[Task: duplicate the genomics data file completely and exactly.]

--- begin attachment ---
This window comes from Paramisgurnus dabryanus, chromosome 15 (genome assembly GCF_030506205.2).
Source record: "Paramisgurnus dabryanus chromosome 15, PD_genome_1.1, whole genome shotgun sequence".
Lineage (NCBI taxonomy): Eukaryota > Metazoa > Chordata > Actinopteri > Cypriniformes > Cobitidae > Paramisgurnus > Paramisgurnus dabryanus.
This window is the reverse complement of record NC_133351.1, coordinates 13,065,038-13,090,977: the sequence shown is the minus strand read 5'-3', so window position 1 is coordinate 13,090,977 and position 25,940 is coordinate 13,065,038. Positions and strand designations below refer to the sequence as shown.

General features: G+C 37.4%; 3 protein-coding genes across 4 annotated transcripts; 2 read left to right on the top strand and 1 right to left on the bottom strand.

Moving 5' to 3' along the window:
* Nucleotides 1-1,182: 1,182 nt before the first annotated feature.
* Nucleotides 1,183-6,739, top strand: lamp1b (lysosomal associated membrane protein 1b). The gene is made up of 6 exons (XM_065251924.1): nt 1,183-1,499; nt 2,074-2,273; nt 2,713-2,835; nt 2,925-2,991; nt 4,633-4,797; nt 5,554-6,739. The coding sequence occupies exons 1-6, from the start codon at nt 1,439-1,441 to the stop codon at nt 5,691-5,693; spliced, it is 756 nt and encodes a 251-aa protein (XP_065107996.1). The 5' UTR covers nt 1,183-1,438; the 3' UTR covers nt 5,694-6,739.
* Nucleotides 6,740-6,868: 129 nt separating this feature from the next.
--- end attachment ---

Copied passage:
This window comes from Paramisgurnus dabryanus, chromosome 15 (genome assembly GCF_030506205.2).
Source record: "Paramisgurnus dabryanus chromosome 15, PD_genome_1.1, whole genome shotgun sequence".
Lineage (NCBI taxonomy): Eukaryota > Metazoa > Chordata > Actinopteri > Cypriniformes > Cobitidae > Paramisgurnus > Paramisgurnus dabryanus.
This window is the reverse complement of record NC_133351.1, coordinates 13,065,038-13,090,977: the sequence shown is the minus strand read 5'-3', so window position 1 is coordinate 13,090,977 and position 25,940 is coordinate 13,065,038. Positions and strand designations below refer to the sequence as shown.

General features: G+C 37.4%; 3 protein-coding genes across 4 annotated transcripts; 2 read left to right on the top strand and 1 right to left on the bottom strand.

Moving 5' to 3' along the window:
* Nucleotides 1-1,182: 1,182 nt before the first annotated feature.
* Nucleotides 1,183-6,739, top strand: lamp1b (lysosomal associated membrane protein 1b). The gene is made up of 6 exons (XM_065251924.1): nt 1,183-1,499; nt 2,074-2,273; nt 2,713-2,835; nt 2,925-2,991; nt 4,633-4,797; nt 5,554-6,739. The coding sequence occupies exons 1-6, from the start codon at nt 1,439-1,441 to the stop codon at nt 5,691-5,693; spliced, it is 756 nt and encodes a 251-aa protein (XP_065107996.1). The 5' UTR covers nt 1,183-1,438; the 3' UTR covers nt 5,694-6,739.
* Nucleotides 6,740-6,868: 129 nt separating this feature from the next.